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Re: Country Name Changes thru History

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  • Plichta
    Nancy, It was as a result of the Treaty of St. Germain-en-Laye in 1919, that recognized the Czechoslovak Republic, consisting of the Czech Lands (Bohemia,
    Message 1 of 22 , Jun 2, 2007
    • 0 Attachment
      Nancy,



      It was as a result of the Treaty of St. Germain-en-Laye in 1919, that
      recognized the Czechoslovak Republic, consisting of the Czech Lands
      (Bohemia, Moravia, part of Silesia) and Slovakia. To these lands were added
      as a trust, the autonomous province of Subcarpathian Ruthenia. This
      territory was broken up for the benefit of Germany, Poland and Hungary by
      the Munich Agreement (September 29, 1938) between UK, France, Germany and
      Italy.



      Frank R. Plichta

      Galax, Virginia



      _____

      From: Slovak-World@yahoogroups.com [mailto:Slovak-World@yahoogroups.com] On
      Behalf Of Nancy Revak
      Sent: Saturday, June 02, 2007 7:13 PM
      To: Slovak-World@yahoogroups.com
      Subject: [SPAM] [Slovak-World] Re: Country Name Changes thru History




      Frank,

      In your entry for 1867-1918, while all of present-day Slovakia was in
      the Austro-Hungarian Empire, part of it was in the Republic of
      Austria and part was in the Kingdom of Hungary. You may want to
      include both parts to be more accurate.

      Also, where you mention the addition of Ruthenia in 1919-1920, what
      are you considering Ruthenia? Is it Sub-Carpathia (or Trans-
      Carpathia) or part of Ukraine?

      Nancy

      --- In Slovak-World@ <mailto:Slovak-World%40yahoogroups.com>
      yahoogroups.com, <plichta@...> wrote:
      >
      > There are frequent occasions when folks talk about the origin of
      their
      > ancestors and they use modern day names for the location of
      origin. Some of
      > the names did not come into existence until years after the
      ancestors
      > departed the country of origin and moved on to other countries. The
      > following list is the result of my research and I welcome any
      corrections or
      > additions.
      >
      >
      >
      > The information is provided in the order of Effective Date, Country
      Name,
      > Included territories. Your attention to called to the terms Czecho-
      Slovakia
      > and Czechoslovakia. The use of the hyphen or absence of the hyphen
      changed
      > from time to time.
      >
      >
      >
      > I would appreciate your assistance in providing corrections or
      additions.
      > Please provide a source or reference for your information.
      >
      >
      >
      > 1867 to 1918, Austria-Hungary Dual Monarchy, Ausgleich of 1867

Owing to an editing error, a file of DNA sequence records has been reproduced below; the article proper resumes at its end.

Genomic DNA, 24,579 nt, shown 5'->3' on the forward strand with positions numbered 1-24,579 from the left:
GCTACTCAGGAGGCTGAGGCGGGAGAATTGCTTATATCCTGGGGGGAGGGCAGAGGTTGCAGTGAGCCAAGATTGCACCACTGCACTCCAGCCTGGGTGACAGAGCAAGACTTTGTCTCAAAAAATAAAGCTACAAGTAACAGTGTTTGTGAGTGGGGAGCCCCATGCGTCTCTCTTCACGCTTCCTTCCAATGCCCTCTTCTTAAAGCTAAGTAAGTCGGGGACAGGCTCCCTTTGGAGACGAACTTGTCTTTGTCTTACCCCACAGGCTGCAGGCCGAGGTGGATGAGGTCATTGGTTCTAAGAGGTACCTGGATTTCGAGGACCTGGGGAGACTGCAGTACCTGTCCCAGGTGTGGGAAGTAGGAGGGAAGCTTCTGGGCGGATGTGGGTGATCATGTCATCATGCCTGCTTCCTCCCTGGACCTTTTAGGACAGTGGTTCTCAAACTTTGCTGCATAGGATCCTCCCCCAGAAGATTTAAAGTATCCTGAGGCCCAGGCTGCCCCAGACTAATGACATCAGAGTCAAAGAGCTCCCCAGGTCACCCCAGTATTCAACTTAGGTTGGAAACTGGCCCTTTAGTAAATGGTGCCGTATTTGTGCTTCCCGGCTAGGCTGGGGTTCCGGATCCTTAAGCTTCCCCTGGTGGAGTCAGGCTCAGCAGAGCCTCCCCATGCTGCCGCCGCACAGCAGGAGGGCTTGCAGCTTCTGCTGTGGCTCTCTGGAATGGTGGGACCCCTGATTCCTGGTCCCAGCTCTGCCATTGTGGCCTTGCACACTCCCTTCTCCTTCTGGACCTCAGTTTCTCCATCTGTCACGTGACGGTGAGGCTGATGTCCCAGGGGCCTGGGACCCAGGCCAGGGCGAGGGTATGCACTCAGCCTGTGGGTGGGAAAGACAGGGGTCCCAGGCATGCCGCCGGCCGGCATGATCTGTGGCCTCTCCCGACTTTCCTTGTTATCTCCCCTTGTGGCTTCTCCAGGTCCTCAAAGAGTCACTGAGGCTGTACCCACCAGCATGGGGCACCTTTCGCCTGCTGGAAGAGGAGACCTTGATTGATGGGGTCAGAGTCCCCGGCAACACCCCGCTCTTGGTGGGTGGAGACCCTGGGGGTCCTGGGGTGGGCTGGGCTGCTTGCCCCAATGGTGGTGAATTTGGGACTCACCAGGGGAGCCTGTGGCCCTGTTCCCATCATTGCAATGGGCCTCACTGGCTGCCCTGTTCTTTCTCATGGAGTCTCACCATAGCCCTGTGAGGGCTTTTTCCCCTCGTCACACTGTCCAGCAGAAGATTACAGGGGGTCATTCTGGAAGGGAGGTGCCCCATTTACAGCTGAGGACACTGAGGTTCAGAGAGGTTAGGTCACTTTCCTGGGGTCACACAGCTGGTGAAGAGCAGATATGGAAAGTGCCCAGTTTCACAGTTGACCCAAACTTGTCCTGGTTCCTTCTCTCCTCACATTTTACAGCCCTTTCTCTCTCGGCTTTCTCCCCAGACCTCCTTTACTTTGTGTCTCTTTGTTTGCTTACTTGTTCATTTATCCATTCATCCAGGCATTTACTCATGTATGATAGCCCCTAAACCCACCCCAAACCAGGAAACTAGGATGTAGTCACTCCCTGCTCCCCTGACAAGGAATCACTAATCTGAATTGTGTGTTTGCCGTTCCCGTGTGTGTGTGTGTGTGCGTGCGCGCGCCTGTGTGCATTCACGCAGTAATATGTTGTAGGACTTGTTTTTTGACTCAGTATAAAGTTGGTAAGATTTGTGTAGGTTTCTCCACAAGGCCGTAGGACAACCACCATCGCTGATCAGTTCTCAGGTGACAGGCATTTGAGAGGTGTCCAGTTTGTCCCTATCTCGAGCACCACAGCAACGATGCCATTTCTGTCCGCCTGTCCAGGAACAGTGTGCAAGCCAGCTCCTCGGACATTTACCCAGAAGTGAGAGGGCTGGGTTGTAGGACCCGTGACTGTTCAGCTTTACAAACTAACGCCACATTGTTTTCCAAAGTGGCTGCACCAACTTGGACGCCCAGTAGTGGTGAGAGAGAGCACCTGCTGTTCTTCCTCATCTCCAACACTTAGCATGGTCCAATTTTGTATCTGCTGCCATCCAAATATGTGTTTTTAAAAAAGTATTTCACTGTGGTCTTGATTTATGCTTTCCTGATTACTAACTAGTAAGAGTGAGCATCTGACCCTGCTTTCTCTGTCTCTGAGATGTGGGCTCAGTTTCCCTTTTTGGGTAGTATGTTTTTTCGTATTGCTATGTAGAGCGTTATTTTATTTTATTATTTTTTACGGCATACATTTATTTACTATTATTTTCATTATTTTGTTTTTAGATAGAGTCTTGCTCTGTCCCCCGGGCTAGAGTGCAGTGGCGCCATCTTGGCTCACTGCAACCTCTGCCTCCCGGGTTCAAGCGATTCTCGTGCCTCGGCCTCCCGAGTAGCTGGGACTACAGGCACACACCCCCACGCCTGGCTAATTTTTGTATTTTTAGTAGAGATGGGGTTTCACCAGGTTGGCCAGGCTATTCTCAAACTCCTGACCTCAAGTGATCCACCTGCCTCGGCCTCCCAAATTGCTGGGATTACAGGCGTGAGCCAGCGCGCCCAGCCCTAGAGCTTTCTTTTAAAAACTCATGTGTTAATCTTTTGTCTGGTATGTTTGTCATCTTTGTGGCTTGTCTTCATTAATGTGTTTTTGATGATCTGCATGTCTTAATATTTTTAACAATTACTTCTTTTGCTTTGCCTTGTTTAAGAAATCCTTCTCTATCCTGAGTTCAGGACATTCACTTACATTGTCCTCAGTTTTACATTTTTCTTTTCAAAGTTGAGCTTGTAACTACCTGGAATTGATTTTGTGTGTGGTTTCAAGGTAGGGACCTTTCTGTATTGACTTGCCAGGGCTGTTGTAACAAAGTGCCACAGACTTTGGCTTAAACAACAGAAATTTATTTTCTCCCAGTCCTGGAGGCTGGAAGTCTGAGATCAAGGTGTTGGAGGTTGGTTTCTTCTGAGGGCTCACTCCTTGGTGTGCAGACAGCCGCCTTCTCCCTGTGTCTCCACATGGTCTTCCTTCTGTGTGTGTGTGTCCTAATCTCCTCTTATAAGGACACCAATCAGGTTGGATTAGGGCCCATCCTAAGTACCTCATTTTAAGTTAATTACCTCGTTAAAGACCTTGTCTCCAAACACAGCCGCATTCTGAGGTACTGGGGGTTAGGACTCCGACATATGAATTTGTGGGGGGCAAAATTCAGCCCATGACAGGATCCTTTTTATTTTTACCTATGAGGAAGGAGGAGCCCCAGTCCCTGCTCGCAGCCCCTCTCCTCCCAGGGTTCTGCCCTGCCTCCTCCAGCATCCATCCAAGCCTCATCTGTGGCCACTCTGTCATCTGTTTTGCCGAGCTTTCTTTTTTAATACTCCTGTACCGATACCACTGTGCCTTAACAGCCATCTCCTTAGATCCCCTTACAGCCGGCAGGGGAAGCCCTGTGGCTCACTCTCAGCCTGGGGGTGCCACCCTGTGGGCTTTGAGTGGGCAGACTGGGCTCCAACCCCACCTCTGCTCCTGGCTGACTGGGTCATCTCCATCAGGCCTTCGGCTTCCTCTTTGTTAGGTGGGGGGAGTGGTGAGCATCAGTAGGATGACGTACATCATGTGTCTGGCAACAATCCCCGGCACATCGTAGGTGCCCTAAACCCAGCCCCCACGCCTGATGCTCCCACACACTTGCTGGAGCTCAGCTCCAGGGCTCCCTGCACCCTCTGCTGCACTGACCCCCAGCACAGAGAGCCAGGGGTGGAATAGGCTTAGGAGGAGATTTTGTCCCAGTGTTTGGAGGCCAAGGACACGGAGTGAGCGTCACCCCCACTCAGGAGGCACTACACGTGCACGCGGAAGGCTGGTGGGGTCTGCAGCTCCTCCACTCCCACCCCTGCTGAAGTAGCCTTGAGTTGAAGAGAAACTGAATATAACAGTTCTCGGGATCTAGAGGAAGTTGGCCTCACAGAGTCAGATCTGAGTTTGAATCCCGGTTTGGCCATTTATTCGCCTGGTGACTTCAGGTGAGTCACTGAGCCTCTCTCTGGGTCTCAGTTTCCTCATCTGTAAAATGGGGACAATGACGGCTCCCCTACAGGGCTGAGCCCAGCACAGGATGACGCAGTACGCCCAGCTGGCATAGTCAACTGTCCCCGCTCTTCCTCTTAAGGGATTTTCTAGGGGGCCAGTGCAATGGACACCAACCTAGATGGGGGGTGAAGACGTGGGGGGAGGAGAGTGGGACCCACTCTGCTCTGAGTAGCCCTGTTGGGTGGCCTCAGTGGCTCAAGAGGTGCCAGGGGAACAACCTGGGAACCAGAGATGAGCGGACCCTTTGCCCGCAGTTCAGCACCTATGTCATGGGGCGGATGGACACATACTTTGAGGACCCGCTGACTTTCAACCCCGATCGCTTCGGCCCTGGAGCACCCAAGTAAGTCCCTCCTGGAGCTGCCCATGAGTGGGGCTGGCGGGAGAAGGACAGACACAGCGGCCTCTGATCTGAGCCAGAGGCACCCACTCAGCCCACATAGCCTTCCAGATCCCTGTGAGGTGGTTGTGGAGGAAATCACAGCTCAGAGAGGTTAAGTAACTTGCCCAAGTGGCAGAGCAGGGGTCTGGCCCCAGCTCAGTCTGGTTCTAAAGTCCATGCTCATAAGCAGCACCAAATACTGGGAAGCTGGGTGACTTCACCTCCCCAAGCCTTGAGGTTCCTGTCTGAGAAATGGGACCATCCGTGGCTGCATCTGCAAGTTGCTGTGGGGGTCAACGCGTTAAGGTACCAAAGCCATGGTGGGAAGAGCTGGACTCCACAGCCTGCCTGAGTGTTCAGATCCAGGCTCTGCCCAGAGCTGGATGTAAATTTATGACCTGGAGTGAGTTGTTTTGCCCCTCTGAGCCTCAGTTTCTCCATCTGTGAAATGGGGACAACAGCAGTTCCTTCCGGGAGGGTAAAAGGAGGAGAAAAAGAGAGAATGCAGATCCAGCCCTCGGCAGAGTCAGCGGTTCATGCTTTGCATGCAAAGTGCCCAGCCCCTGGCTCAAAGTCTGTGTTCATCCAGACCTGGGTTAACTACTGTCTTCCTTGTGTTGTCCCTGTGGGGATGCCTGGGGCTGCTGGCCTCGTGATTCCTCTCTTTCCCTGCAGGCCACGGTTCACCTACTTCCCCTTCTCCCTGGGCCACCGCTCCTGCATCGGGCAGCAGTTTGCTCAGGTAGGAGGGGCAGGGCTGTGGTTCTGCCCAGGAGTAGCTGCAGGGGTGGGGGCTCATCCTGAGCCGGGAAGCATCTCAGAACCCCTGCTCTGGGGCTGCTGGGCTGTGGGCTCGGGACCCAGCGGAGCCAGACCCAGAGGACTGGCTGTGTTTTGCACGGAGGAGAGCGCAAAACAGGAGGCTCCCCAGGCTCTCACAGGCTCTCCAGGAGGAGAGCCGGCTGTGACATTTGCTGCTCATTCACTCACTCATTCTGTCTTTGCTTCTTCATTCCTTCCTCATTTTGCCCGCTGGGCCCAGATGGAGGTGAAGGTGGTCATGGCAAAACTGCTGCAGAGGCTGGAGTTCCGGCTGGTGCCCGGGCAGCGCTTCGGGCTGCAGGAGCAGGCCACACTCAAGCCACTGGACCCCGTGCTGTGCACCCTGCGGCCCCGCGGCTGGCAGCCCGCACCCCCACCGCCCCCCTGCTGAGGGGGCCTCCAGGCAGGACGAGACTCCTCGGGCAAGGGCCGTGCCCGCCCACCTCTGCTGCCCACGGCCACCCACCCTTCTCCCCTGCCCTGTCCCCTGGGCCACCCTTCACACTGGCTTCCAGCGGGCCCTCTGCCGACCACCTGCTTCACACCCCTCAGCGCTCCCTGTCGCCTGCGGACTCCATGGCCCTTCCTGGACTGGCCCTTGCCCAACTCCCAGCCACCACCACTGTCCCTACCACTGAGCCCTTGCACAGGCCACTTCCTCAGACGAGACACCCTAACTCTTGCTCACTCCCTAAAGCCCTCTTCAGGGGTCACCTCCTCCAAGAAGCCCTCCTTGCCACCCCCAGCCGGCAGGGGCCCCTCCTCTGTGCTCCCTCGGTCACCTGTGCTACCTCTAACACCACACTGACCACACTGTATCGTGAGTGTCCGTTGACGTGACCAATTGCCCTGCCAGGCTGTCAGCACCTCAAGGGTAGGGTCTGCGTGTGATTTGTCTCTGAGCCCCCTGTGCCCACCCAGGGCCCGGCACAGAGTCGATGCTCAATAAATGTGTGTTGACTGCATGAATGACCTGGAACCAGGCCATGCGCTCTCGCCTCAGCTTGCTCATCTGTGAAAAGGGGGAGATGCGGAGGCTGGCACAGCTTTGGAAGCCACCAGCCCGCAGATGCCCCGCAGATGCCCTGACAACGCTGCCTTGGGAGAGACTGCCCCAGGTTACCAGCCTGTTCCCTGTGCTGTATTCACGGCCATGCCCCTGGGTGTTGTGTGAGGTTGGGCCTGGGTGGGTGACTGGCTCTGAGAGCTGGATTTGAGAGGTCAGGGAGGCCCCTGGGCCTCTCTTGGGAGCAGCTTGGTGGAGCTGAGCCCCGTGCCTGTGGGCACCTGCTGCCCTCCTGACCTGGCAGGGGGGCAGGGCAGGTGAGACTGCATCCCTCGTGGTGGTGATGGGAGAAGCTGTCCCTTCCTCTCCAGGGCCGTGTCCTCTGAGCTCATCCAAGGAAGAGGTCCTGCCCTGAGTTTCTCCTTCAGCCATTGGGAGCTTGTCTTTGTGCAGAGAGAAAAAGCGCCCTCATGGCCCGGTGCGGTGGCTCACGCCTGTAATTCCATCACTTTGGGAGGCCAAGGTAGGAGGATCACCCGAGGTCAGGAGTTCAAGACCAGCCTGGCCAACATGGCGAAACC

formed the
      > Empire of Austia and Kingdom of Hungary.
      >
      > 1867, Empire of Austria, Includes Lower Austria, Upper Austria,
      Salzburg,
      > Tirol, Vorarlberg, Bohemia, Moravia,Silesia and Galicia.
      >
      > 1908, Empire of Austria, Austria annexes Bosnia and Herzegovina.
      >
      > 10/28/1918 to 1920, Czecho-Slovakia, Includes Bohemia, Moravia and
      Silesia.
      >
      > 11/12/1918, Republic of Austria, Name change.
      >
      > 11/14/1918 to 1920, Czecho-Slovakia, Slovakia added and became a
      part of
      > Czechoslovakia.
      >
      > 1919 to 1920, Czecho-Slovakia, Ruthenia added.
      >
      > 1920 to 1938, Czechoslovakia, Includes Bohemia, Moravia and
      Slovakia.
      >
      > 1938 to 1939, Czecho-Slovakia, Includes Bohemia, Moravia and
      Slovakia.
      >
      > 3/12/1938, Austria, Forcibly absorbed into Nazi Germany's Third
      Reich.
      >
      > 3/14/1939, Kingdom of Hungary, Carpatho-Ukraine incorporated into
      Hungary.
      >
      > 3/14/1939 to 4/4/1945, Slovak Republic, Slovakia or Slovak State.
      >
      > 3/16/1939 Republic of Slovakia, Slovakia became a Protectorate of
      the German
      > Reich.
      >
      > 3/16/1939 to 1945, Protectorate of Bohemia and Moravia, Bohemia and
      Moravia
      > (Czech lands incorporated in the German Reich).
      >
      > 1945 to 1990, Czechoslovakia, Bohemia, Moravia and Slovakia.
      >
      > 2/1/1946, Republic of Hungary, Hungary proclaimed a republic.
      >
      > 8/1949 to 10/23/1989, Communist People's Republic of Hungary,
      Communist
      > control of the republic.
      > 5/15/1955, Republic of Austria, Full independence by the Austrian
      State
      > Treaty.
      >
      > 8/21/1968, Czechoslovak Socialist Republic, Warsaw Pact forces
      occupied
      > Czechoslovakia.
      >
      > 1990 to 1992, Czecho-Slovakia and Czechoslovakia, Slovak spelling
      with
      > hyphen, Czech spelling without hyphen.
      >